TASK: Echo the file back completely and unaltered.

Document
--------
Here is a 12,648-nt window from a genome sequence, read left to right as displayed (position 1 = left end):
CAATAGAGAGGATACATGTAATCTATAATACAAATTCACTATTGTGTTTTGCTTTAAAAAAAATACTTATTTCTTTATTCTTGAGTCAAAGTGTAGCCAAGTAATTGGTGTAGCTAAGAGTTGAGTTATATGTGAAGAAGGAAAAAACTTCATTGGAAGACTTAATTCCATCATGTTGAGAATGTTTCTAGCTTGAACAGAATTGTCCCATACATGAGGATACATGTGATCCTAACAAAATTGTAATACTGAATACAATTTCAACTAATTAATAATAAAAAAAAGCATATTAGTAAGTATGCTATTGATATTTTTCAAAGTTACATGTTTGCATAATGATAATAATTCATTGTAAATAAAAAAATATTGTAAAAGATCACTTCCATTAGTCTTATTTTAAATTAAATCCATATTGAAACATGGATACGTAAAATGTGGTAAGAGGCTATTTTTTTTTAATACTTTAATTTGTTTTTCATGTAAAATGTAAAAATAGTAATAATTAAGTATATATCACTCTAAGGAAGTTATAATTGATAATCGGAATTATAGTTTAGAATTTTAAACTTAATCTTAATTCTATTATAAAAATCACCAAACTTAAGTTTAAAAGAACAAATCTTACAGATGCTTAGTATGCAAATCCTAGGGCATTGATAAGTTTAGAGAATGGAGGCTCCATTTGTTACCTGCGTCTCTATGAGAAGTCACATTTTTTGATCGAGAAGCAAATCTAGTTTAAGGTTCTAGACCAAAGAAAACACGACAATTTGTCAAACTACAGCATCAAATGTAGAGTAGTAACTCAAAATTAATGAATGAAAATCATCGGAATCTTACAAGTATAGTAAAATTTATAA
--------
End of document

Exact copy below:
Here is a 12,648-nt window from a genome sequence, read left to right as displayed (position 1 = left end):
CAATAGAGAGGATACATGTAATCTATAATACAAATTCACTATTGTGTTTTGCTTTAAAAAAAATACTTATTTCTTTATTCTTGAGTCAAAGTGTAGCCAAGTAATTGGTGTAGCTAAGAGTTGAGTTATATGTGAAGAAGGAAAAAACTTCATTGGAAGACTTAATTCCATCATGTTGAGAATGTTTCTAGCTTGAACAGAATTGTCCCATACATGAGGATACATGTGATCCTAACAAAATTGTAATACTGAATACAATTTCAACTAATTAATAATAAAAAAAAGCATATTAGTAAGTATGCTATTGATATTTTTCAAAGTTACATGTTTGCATAATGATAATAATTCATTGTAAATAAAAAAATATTGTAAAAGATCACTTCCATTAGTCTTATTTTAAATTAAATCCATATTGAAACATGGATACGTAAAATGTGGTAAGAGGCTATTTTTTTTTAATACTTTAATTTGTTTTTCATGTAAAATGTAAAAATAGTAATAATTAAGTATATATCACTCTAAGGAAGTTATAATTGATAATCGGAATTATAGTTTAGAATTTTAAACTTAATCTTAATTCTATTATAAAAATCACCAAACTTAAGTTTAAAAGAACAAATCTTACAGATGCTTAGTATGCAAATCCTAGGGCATTGATAAGTTTAGAGAATGGAGGCTCCATTTGTTACCTGCGTCTCTATGAGAAGTCACATTTTTTGATCGAGAAGCAAATCTAGTTTAAGGTTCTAGACCAAAGAAAACACGACAATTTGTCAAACTACAGCATCAAATGTAGAGTAGTAACTCAAAATTAATGAATGAAAATCATCGGAATCTTACAAGTATAGTAAAATTTATAA